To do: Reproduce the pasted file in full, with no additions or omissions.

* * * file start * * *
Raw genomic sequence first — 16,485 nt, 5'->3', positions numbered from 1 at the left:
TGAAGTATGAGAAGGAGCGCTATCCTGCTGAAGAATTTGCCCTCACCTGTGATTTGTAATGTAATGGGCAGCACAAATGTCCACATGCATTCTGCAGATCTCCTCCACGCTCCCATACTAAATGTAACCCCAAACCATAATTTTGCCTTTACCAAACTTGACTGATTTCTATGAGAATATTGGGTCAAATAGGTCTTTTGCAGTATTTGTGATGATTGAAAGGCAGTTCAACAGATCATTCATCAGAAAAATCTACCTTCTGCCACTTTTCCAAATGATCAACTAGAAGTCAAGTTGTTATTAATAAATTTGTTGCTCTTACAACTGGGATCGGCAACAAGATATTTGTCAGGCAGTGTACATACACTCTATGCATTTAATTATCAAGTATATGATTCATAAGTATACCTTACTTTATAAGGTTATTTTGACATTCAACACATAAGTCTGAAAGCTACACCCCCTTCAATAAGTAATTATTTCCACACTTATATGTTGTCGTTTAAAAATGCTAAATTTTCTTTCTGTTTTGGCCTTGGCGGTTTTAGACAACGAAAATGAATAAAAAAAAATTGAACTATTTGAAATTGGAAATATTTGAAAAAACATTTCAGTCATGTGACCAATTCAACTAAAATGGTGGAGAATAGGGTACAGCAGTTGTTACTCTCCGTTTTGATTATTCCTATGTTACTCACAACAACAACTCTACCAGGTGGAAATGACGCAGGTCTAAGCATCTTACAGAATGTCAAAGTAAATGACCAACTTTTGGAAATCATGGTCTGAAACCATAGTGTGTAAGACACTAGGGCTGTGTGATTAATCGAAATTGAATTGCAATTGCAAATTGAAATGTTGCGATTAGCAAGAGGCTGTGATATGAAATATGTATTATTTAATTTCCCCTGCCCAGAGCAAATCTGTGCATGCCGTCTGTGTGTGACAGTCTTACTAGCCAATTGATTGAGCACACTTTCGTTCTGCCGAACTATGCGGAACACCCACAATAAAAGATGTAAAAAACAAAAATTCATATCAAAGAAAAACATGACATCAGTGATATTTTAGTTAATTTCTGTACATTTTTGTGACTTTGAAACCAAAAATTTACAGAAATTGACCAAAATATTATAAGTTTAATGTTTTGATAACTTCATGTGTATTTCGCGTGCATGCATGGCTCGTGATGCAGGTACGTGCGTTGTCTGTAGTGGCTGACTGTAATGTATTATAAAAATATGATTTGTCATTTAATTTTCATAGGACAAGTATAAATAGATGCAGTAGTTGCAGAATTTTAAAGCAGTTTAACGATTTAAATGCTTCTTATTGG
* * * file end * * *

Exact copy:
Raw genomic sequence first — 16,485 nt, 5'->3', positions numbered from 1 at the left:
TGAAGTATGAGAAGGAGCGCTATCCTGCTGAAGAATTTGCCCTCACCTGTGATTTGTAATGTAATGGGCAGCACAAATGTCCACATGCATTCTGCAGATCTCCTCCACGCTCCCATACTAAATGTAACCCCAAACCATAATTTTGCCTTTACCAAACTTGACTGATTTCTATGAGAATATTGGGTCAAATAGGTCTTTTGCAGTATTTGTGATGATTGAAAGGCAGTTCAACAGATCATTCATCAGAAAAATCTACCTTCTGCCACTTTTCCAAATGATCAACTAGAAGTCAAGTTGTTATTAATAAATTTGTTGCTCTTACAACTGGGATCGGCAACAAGATATTTGTCAGGCAGTGTACATACACTCTATGCATTTAATTATCAAGTATATGATTCATAAGTATACCTTACTTTATAAGGTTATTTTGACATTCAACACATAAGTCTGAAAGCTACACCCCCTTCAATAAGTAATTATTTCCACACTTATATGTTGTCGTTTAAAAATGCTAAATTTTCTTTCTGTTTTGGCCTTGGCGGTTTTAGACAACGAAAATGAATAAAAAAAAATTGAACTATTTGAAATTGGAAATATTTGAAAAAACATTTCAGTCATGTGACCAATTCAACTAAAATGGTGGAGAATAGGGTACAGCAGTTGTTACTCTCCGTTTTGATTATTCCTATGTTACTCACAACAACAACTCTACCAGGTGGAAATGACGCAGGTCTAAGCATCTTACAGAATGTCAAAGTAAATGACCAACTTTTGGAAATCATGGTCTGAAACCATAGTGTGTAAGACACTAGGGCTGTGTGATTAATCGAAATTGAATTGCAATTGCAAATTGAAATGTTGCGATTAGCAAGAGGCTGTGATATGAAATATGTATTATTTAATTTCCCCTGCCCAGAGCAAATCTGTGCATGCCGTCTGTGTGTGACAGTCTTACTAGCCAATTGATTGAGCACACTTTCGTTCTGCCGAACTATGCGGAACACCCACAATAAAAGATGTAAAAAACAAAAATTCATATCAAAGAAAAACATGACATCAGTGATATTTTAGTTAATTTCTGTACATTTTTGTGACTTTGAAACCAAAAATTTACAGAAATTGACCAAAATATTATAAGTTTAATGTTTTGATAACTTCATGTGTATTTCGCGTGCATGCATGGCTCGTGATGCAGGTACGTGCGTTGTCTGTAGTGGCTGACTGTAATGTATTATAAAAATATGATTTGTCATTTAATTTTCATAGGACAAGTATAAATAGATGCAGTAGTTGCAGAATTTTAAAGCAGTTTAACGATTTAAATGCTTCTTATTGG